Figure 1
An object is located 1/3 of a meter to the left of a +4 D lens. A +3 D lens is 2 meters to the right of the +4 D lens.

Questions and Answers

1. What formula is the most useful in determining the location of the final image? Answer: The vergence formula U + D = V is the most useful formula for solving this type of optics problem. U = object vergence = 1/object distance, D = power of the lens in diopters, V = image vergence = 1/image distance.

2. Where is the final image located in this lens system? Answer: 0.5 meters to the right of the +3 D lens. See diagram

3. What is the relative size of the final image compared to the object? Answer: The relative size of image1 to the object is 3:1 because the image1 distance is 3 times the object distance i.e. +1/(-1/3) = -3. Image1 serves as the object for the +3 D lens and the image2 distance is 1/2 of the object distance i.e. (1/2)/(-1)= -1, therefore image2 is 1/2 the size of image1. The relative size of the final image (image2) relative to the original object is -3 x (-1/2) = 1.5 times.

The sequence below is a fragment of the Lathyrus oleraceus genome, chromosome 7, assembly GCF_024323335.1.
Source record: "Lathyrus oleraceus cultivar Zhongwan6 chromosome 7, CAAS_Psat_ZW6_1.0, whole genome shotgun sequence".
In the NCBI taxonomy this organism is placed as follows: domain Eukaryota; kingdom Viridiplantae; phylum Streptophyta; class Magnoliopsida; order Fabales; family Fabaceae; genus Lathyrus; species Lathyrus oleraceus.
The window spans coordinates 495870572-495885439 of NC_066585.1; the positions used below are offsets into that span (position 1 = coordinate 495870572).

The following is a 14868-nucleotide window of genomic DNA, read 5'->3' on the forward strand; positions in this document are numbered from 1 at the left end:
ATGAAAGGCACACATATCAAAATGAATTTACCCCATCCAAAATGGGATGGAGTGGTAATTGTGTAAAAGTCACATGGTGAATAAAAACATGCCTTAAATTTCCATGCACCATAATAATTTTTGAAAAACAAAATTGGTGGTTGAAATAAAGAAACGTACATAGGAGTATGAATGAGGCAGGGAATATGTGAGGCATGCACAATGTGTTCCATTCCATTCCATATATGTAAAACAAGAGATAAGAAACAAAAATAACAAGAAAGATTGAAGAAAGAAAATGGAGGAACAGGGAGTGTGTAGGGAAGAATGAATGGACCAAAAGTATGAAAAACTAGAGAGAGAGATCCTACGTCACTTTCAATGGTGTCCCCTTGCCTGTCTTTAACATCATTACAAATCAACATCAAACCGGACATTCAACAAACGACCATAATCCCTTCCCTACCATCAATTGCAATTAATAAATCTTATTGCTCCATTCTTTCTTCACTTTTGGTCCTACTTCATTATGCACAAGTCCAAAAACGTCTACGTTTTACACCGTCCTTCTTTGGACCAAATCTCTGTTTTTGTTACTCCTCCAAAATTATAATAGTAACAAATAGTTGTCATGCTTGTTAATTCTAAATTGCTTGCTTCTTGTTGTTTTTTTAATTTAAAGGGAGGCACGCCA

4. Is the object real or virtual? Answer: The object is real, because light rays move away FROM the object and through the lenses. By convention, a real object is usually depicted as being left of the lenses with the path of light moving toward the right.

5. Is the final image real or virtual? Answer: The final image is real because it is located on the opposite side of the lens system as the object.

6. What is the practical difference between a real and virtual image? Answer: A real image may be projected onto a screen, whereas a virtual image cannot.

7. Is the final image upright or inverted relative to the object? Answer: The final image is upright relative to the object because the magnification (+1.5) is a positive number. If the magnification were a negative number the image would be inverted. The location and orientation of the image can also be determined by ray tracing where one ray is drawn FROM the top of the object through the center of lens and another ray is drawn parallel FROM the top of the object to the lens and then through the focal point of the lens. The intersection of these two rays will identify the location of the top of the image.